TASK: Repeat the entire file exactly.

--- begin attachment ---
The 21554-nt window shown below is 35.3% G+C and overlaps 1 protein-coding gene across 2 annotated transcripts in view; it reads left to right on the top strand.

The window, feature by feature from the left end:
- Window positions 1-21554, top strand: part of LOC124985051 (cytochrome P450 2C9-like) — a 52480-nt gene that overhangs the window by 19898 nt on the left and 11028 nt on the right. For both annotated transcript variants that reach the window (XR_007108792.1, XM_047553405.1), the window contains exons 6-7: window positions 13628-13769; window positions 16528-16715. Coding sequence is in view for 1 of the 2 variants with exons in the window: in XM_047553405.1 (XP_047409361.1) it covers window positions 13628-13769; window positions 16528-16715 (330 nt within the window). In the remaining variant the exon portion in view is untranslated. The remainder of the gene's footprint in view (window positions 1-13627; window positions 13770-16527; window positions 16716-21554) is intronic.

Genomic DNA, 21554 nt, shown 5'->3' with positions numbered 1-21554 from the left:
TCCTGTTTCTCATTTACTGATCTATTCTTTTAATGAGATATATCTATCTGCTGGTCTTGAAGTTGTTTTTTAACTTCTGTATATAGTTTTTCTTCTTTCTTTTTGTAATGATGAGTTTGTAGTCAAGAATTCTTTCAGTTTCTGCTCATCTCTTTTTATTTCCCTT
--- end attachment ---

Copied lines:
The 21554-nt window shown below is 35.3% G+C and overlaps 1 protein-coding gene across 2 annotated transcripts in view; it reads left to right on the top strand.

The window, feature by feature from the left end:
- Window positions 1-21554, top strand: part of LOC124985051 (cytochrome P450 2C9-like) — a 52480-nt gene that overhangs the window by 19898 nt on the left and 11028 nt on the right. For both annotated transcript variants that reach the window (XR_007108792.1, XM_047553405.1), the window contains exons 6-7: window positions 13628-13769; window positions 16528-16715. Coding sequence is in view for 1 of the 2 variants with exons in the window: in XM_047553405.1 (XP_047409361.1) it covers window positions 13628-13769; window positions 16528-16715 (330 nt within the window). In the remaining variant the exon portion in view is untranslated. The remainder of the gene's footprint in view (window positions 1-13627; window positions 13770-16527; window positions 16716-21554) is intronic.

Genomic DNA, 21554 nt, shown 5'->3' with positions numbered 1-21554 from the left:
TCCTGTTTCTCATTTACTGATCTATTCTTTTAATGAGATATATCTATCTGCTGGTCTTGAAGTTGTTTTTTAACTTCTGTATATAGTTTTTCTTCTTTCTTTTTGTAATGATGAGTTTGTAGTCAAGAATTCTTTCAGTTTCTGCTCATCTCTTTTTATTTCCCTT